Citation: Varan. "The First Seed: An Experience with DXM (with CPM) (exp6809)". Erowid.org. Apr 25, 2002. erowid.org/exp/6809
Most Coricidin contains CPM (Chlorpheniramine Maleate) which can be dangerous in high doses. See DXM Brand Warnings for more info.]
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When I first heard of DXM and its true potential, my source assured me it was the strongest trip one could get at such a reasonable price. Starved as I was for an interesting experience, two friends and I went to a 24-hour department store and purchased some Coricidin. I was soon to learn that my source was not exaggerating in the least. I took thirteen pills at around midnight that night and waited for the drug to kick in. I hadn't eaten in a long while, and my chaser was a soft drink. This done, the three of us, one staying sober while the other joined me in the trip, drove to my house. Once there, we crashed in the basement and tried to kill time; secretly, I hoped to find some distraction from what I considered to be a lame and overblown rip-off. Like it would many times afterward, the Seed crept up on me.
I insighted the sober member of our party, a heavyset fellow, to carry me fireman style around the room and throw me down onto one of the many couches thereabout. The first of a handful of distinct memories of what happened next was a feeling of 'roller coaster drop.' The sensation was just like any I could expect to feel going over a large hill in a speeding car (or being slung from a shoulder over the arm of a couch), but I discovered with a mixture of fear and excitement that the feeling did not fade as my body came to a rest from the bouncing. It only grew as I stood. I walked drunkenly over to a nearby alcove, beginning to curl around and around, grinning like a Cheshire cat.
'I think this actually works. I feel it kicking in.' Truer words . . . My dizziness was the first symptom in a wave of paradoxes that filled the next twelve hours. I moved about constantly, but remained dizzy. I would fall and flop about, saying things as soon as they came to my mind. I constantly asked my friends for reassurance in whatever my concerns happened to be in that instant and then examined their answers like a paranoid schizophrenic. After about three hours of jumping from every room in the house to the next, and experiencing a VERY strange change in the feeling of urination and the flow of water and soap over my hands, I began to feel like Inque (Batman Beyond villain) I confessed this in many details to the sober one, who had been nice (paranoid) enough to follow me around and scrutinize whatever the hell I was doing. I could tell he had already become annoyed with my constant questions, and had asked me many times not to move so quickly ('like a hummingbird'), so after the Inque speech, I read on his face a message of hidden treachery. I then began to fear for my safety. The trip was all downhill from there.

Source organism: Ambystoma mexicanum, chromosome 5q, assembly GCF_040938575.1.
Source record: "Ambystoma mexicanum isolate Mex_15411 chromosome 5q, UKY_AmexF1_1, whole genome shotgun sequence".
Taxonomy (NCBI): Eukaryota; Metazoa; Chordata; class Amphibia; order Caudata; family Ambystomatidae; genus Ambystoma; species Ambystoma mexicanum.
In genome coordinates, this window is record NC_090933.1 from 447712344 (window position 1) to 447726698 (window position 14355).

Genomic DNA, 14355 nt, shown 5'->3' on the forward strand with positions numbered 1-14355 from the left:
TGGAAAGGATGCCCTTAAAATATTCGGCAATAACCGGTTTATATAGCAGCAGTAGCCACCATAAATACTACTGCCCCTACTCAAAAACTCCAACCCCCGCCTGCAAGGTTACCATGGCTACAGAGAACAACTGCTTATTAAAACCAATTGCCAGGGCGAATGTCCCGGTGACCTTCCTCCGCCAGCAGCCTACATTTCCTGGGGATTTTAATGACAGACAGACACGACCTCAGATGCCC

Up until the thought occurred to me that I may be in some kind of danger, I had examined the changes in my body as mere curiosities. However, now that my instincts of survival had replaced my scientific mind, I viewed my loss of coordination as a very serious thing. Perhaps my speed would make up for that? Could I HURT him enough? COULD I? My eyes couldn't focus, and I would swear to this day they were moving in opposite directions. I could not keep still. I couldn't escape; I was in my own house.
As I sat and pondered these revelations, the fear of death came to me. A feeling of severe deja vu, the strongest I have ever felt, crept to me, warning me that the sensation I was feeling was how it felt to die. I began to shiver more rapidly. Clinically, I tried to convince myself that these sensations were merely random misfires in my brain's chemicals due to the drug. This did not help at all.
I could not sleep, so I laid as motionless as I could for about five hours. Eventually my friends left, and the drug relented enough to allow me to fall asleep. When I awoke, I was still jittery, dizzy, overly talkative, and viewing the world through the same mismatched eyes. This worried me greatly. I looked at my watch, able to focus on the liquid crystal images by swiping it vertically before my face, and saw that the time was noon. I had been tripping for what was going on nine hours.
Thankfully, there were no permanent damages, and I have never spoken openly of the introspective experiences that 'Seed' (the drug's street name) left in me. I consider a few of the details of my experience to be unbelievable, but I chose to print them here in all honesty. I want anyone who is looking into this drug experience to know the rewards and risks. Plan carefully is my best advice. Think of Seed as a combination of LSD and alcohol, able to warp judgment and perception of reality in horrific or wondrous ways. Under the proper conditions, the internal thoughts caused by this chemical can be memorable to say the least, and, if positive, something well worth the effort. But, be warned.
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